NIFK15003U Applied Economics of Consumption
MSc Programme in Agricultural Economics
MSc Programme in Environmental and Natural Resource Economics
In this course we consider the various aspects of empirical economic analysis from data generation to interpreting and using the results. An important objective of the course is to train the students in techniques for carrying out independent empirical economic analysis and interpreting and using the outcome of such analysis to answer real life problems. The outset of the course is microeconomic theory to explain consumption behavior and market potentials, but we consider many more aspects of the applied economics than the basic theory.
Topics that we will consider include the suitability of different types of data (e.g. surveys , focus groups, register data) to answer different research questions, advantages and disadvantages of choosing different model types and functional forms. Furthermore we will focus on how to use the outcome of empirical analysis e.g. derivation of economic welfare measures, willingness-to-pay (WTP) measures, market prospects, calculation of consumer surplus, revenue generation, private and social costs. We will also consider aspects as regulation of consumer behavior via taxation and information provision etc. to exemplify how the outcome from our economic models can be used to simulate and generate answers to real life problems. Each of the above mentioned issues will be derived from microeconomic theory and as such the course will consider empirical work from idea to finished product.
Based on state-of-the-art literature on these aspects, we will work on 2 food-related cases aiming to develop, interpret and use empirical model types relevant for different aspects of business or policy analysis during the course. The two cases are aimed at giving the students hand-on experience of how to work in the field of applied economics. The specific topics to be analysed will be decided at the beginning of the course,if possible based on the interests of the students. Examples may include:
- Economic consequences of alternative schemes for taxation or subsidization of food consumption – for consumers, suppliers and the public sector.
- Market potentials for food products with specific attributes
- Impacts of information on food consumption behavior and its implications for economic welfare.
The course will be relevant for you who will be employed to perform or understand empirical economic analyses, whether you will work in a Ministry, an NGO or for a private company, and useful for you that intend to carry out empirical work for your thesis.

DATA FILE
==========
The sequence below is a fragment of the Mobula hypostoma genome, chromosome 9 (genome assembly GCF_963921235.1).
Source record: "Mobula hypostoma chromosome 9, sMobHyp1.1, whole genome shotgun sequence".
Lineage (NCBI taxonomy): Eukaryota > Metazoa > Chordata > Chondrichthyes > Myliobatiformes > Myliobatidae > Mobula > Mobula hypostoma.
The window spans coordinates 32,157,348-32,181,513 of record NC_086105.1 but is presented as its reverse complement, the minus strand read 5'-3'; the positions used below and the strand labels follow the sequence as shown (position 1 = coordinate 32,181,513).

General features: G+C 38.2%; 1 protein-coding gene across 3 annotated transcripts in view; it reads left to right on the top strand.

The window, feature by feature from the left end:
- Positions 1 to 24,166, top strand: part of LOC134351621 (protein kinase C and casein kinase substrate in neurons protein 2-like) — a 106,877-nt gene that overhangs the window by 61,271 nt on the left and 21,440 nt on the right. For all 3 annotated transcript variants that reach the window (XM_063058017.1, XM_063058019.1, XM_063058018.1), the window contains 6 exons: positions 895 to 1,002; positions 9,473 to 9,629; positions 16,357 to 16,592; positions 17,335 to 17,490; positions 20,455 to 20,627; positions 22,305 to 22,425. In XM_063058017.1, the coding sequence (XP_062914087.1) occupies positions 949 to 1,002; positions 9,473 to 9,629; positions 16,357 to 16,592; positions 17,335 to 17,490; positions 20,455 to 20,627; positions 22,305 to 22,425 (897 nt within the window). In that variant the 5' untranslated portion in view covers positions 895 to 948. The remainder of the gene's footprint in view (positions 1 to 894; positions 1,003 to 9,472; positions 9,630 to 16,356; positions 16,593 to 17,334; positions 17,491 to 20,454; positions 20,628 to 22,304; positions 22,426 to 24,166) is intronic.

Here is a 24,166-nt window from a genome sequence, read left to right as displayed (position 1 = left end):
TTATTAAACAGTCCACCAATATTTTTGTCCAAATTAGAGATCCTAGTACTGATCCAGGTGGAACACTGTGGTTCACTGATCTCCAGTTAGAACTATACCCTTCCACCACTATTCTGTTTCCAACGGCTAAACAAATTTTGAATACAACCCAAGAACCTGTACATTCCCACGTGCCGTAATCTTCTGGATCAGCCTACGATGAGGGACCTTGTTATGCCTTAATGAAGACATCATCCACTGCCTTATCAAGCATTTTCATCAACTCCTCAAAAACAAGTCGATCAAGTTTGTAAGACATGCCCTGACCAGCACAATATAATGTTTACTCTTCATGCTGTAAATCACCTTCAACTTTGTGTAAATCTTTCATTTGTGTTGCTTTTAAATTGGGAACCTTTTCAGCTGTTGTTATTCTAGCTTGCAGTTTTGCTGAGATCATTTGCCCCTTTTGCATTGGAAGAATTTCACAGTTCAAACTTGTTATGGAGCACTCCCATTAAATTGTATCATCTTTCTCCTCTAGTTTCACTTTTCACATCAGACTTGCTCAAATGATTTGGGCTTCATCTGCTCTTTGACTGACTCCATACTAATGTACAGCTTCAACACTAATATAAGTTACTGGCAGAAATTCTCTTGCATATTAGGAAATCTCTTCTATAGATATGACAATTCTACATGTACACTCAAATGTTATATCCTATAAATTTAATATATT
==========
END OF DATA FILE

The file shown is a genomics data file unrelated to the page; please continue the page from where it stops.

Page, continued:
Upon completing this course, the students should be able to
To know the strengths and weakness of different data types for empirical analysis
To know and be able to derive the different functional forms used in empirical consumer economics and the advantages and disadvantages of different model types
To generate and interpret post estimation measures as WTP, consumer surplus, producer surplus,
Implement economic consumption theory in empirical models, analyse these models, and interpret the empirical properties of these models, including
- select appropriate functional forms
- assess the suitability of empirical data for the analysis
- undertake empirical (e.g. econometric) analysis of consumption data
- interpret results of empirical analysis
- calculate relevant derived measures, e.g. economic welfare loss, equivalent/compensating variation, willingness-to-pay/willingness-to-accept, tax revenue, etc.
- Conduct empirical economic analysis of consumer behaviour
- make a short and structured presentation of own empirical work
- engage in group discussions in English
critically and constructively reflect on the empirical work of other scholars (fellow students as well as published work)
Selected scientific journal articles and textbook sections
Academic qualifications equivalent to a BSc degree is recommended.
- 7,5 ECTS
- Type of assessment
- Oral examination, 20 - 30 minutesOral examination, based on group project and on the general curriculum.
No time for preparation.
- Exam registration requirements
Approval of one group based projet report (max. 4 students per group)
- All aids allowed
- Marking scale
- 7-point grading scale
- Censorship form
- No external censorship
Two internal examiners
Oral reexamination 20 - 30 min. No time for preparation.
If the student has not handed in the group report, then a report must be handed in two weeks prior to the re-exam. The report must be approved before the re-exam. If the student has passed the project report prior to the ordinary exam, it can be re-used at the re-exam.
Criteria for exam assesment
The assessment is based on the criteria given by the Learning Outcomes
- Project work
- Practical exercises
- Exam Preparation